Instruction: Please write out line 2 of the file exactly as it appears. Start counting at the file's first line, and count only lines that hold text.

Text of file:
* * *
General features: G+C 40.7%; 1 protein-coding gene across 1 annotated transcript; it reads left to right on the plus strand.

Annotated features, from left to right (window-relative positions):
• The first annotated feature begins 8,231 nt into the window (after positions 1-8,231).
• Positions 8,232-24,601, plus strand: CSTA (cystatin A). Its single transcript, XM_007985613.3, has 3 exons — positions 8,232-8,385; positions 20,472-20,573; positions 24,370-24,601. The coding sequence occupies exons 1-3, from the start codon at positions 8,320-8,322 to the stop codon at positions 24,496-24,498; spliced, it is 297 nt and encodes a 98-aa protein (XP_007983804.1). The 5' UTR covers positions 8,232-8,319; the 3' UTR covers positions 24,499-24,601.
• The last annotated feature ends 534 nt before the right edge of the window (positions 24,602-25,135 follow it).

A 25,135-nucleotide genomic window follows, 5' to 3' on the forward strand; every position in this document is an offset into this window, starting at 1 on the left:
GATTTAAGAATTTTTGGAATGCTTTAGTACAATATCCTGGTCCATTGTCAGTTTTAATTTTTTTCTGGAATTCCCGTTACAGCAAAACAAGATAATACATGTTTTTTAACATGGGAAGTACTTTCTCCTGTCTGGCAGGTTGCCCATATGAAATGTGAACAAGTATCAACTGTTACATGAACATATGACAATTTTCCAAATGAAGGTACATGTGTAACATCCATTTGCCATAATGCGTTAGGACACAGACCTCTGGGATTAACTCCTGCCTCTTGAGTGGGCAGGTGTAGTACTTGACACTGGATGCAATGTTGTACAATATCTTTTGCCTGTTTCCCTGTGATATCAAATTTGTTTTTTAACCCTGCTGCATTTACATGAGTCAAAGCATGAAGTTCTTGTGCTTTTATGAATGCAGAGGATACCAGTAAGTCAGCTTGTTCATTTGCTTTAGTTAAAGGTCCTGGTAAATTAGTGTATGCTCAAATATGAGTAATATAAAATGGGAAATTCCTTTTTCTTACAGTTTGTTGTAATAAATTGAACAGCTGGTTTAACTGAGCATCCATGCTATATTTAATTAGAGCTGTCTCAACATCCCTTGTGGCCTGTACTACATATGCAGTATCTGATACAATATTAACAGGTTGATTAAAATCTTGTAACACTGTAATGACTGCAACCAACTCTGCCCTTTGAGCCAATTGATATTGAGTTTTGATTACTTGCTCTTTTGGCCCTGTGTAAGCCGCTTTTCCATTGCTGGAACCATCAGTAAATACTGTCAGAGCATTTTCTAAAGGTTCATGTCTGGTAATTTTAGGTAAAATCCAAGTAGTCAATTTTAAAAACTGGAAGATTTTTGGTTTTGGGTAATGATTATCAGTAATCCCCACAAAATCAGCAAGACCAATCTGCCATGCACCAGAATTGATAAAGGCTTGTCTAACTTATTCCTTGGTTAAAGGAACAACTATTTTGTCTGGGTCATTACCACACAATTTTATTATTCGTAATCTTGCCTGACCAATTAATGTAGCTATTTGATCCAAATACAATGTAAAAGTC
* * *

Annotated features, from left to right (window-relative positions):